windlass:
    command: 'task live-reload -w'
    security_opt:
      - 'seccomp:unconfined'
    ports:
      - '3456:3456'
    volumes:
      - /home/noah/Netsoc/Windlass:/windlass

Here we override the command from the default go run cmd/windlass-api/main.go to give us live reload support. For this to work properly, we also need to map our local code into the container. An extra port mapping and security option are set for if we want to change the command to task debug -w, to allow us to debug from within the container from the comfort of our own editor! How fancy is that.

The magic script

At the heart of the Netsoc Dev-Env is a single, short bash script, which at the time of writing looks like the following:

#!/bin/bash

docker-compose $(find . -name 'docker-compose.*yml' | xargs -n 1 echo '-f' | xargs echo) ${@:1}

As you can pass multiple docker-compose files to the docker-compose command, we leverage that in the script. It finds all docker-compose.yml and docker-compose.override.yml files, prefixes them with -f and returns them as one long string. This gets passed to docker-compose and any other args (such as up etc) are passed to docker-compose as well. For example, ./dev-env up windlass will run the following command:

docker-compose -f ./nsa/docker-compose.yml -f ./nsa/docker-compose.override.yml -f ./windlass/docker-compose.yml -f ./windlass/docker-compose.override.yml -f ./backing-services/docker-compose.yml -f ./backing-services/docker-compose.override.yml up windlass

Below we can see the results of starting Netsoc Admin, stopping it and starting Windlass. As all docker-compose files are referenced under one “logical namespace” in the command, common backing service containers can be shared rather than having a netsoc-mysql for Netsoc Admin and another one for Windlass (which would cause name conflicts). This single namespace may not suit everyones docker-compose based dev-env needs, but its sufficient for our requirements.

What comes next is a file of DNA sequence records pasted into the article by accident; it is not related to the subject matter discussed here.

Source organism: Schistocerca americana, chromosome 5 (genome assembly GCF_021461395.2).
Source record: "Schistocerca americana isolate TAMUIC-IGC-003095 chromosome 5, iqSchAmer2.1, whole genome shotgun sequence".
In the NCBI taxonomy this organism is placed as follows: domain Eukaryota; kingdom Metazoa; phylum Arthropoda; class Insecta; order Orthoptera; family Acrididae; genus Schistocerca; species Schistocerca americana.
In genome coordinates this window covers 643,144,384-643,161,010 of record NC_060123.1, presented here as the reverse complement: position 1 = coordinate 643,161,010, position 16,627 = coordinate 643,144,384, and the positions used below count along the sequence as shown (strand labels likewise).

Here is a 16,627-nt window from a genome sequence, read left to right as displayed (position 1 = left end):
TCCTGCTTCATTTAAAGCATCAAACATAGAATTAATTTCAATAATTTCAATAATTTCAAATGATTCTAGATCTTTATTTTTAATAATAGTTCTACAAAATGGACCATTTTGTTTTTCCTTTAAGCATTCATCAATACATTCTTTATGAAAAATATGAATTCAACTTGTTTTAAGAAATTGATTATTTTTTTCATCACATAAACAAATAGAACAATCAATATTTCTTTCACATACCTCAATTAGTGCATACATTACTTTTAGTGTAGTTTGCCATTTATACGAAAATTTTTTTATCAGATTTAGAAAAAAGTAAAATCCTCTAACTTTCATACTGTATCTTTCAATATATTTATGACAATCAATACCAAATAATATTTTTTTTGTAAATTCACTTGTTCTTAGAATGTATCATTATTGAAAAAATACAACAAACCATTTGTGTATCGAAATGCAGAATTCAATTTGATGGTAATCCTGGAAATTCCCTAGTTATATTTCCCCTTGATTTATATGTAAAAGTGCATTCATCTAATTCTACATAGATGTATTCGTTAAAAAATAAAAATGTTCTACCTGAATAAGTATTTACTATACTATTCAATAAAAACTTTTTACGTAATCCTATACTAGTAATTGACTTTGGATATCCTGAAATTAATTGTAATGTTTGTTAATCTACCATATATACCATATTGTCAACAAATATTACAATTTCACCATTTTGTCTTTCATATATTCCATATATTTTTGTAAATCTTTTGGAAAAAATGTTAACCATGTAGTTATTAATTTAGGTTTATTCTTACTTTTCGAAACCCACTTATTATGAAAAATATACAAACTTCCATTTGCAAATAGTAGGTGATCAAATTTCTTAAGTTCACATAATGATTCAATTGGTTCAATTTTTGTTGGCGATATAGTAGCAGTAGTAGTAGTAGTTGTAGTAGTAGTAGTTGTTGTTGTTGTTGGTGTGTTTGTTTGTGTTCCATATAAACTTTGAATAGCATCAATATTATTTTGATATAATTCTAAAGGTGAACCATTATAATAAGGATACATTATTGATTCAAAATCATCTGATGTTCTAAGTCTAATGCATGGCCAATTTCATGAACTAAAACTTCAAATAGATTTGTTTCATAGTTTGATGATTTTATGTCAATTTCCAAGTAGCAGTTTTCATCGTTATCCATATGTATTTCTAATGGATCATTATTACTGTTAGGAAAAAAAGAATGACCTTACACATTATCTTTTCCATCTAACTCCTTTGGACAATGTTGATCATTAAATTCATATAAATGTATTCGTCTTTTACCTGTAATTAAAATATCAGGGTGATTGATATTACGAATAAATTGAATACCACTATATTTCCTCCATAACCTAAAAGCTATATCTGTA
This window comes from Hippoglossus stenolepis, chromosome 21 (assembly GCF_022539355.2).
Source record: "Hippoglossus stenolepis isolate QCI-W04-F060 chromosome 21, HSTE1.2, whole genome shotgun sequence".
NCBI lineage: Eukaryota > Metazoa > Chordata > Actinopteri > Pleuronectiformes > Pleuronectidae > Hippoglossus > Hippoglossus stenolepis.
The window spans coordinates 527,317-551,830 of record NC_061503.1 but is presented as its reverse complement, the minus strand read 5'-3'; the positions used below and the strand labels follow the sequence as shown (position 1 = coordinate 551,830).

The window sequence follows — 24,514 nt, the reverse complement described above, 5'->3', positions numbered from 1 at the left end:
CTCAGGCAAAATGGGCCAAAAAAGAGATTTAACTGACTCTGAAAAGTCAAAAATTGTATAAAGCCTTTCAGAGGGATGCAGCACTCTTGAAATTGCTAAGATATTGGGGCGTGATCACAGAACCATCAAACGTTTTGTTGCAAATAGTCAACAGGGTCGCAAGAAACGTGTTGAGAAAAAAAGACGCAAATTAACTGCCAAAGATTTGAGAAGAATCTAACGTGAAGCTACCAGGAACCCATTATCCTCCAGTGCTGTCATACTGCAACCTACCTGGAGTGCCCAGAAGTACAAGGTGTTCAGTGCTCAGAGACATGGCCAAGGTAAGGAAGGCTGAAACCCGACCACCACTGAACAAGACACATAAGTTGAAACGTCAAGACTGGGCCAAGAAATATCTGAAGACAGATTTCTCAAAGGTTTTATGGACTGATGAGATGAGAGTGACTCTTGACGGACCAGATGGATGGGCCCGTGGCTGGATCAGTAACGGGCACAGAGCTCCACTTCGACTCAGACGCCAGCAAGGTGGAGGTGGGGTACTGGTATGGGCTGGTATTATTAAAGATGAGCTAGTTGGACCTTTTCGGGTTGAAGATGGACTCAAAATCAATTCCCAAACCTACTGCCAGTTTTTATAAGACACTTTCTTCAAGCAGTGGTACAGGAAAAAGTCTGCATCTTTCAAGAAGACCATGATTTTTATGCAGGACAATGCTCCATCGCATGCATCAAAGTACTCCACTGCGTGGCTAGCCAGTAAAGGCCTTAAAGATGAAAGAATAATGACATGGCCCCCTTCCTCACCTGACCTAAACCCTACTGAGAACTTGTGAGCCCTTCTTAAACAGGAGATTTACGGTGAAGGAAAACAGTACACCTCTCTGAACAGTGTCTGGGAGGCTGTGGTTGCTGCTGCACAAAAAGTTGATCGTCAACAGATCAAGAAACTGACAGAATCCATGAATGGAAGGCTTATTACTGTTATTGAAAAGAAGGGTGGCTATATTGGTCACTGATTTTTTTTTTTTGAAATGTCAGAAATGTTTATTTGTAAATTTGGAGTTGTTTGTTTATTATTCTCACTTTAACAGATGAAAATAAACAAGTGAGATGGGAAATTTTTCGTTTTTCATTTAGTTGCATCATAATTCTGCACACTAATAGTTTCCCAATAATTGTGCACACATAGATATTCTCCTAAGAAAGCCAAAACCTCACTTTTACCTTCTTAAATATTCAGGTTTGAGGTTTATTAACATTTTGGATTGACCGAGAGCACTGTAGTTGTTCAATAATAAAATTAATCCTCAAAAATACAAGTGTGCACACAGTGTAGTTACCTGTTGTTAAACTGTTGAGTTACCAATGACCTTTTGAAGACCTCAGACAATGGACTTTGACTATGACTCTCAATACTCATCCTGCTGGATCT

dev-env image

Preprepared Backing Services

Some backing services, including MySQL, need prior work to be able to work out of the box. The goal is that, in the words of the great Todd Howard:

it just works

For this to be the case, we create a folder in ./backing-services for each backing service that needs a lil helping hand to please Todd. Taking MySQL as an example, we have a simple Dockerfile along with an SQL file to create and populate the necessary tables. This is why the docker-compose service for MySQL uses a custom image from us, as it comes preprepared with the necessary tables and users.

It Just Works™

A simple and unobstrusive developer environment is key for every good developer experience. It should work out of the box and let the developer get on with his or her coding without much thought. Docker-compose based developer environments are the next step after Vagrant based developer environments, without the overhead of running a whole virtual machine. Lighter, more flexibile and faster to tear up and down, docker-compose was an obvious choice for the Netsoc Dev Env to replace the old Vagrant based one, and I can truly say that I am proud of what the committee and our members can use to help make the Netsoc services the best they can be.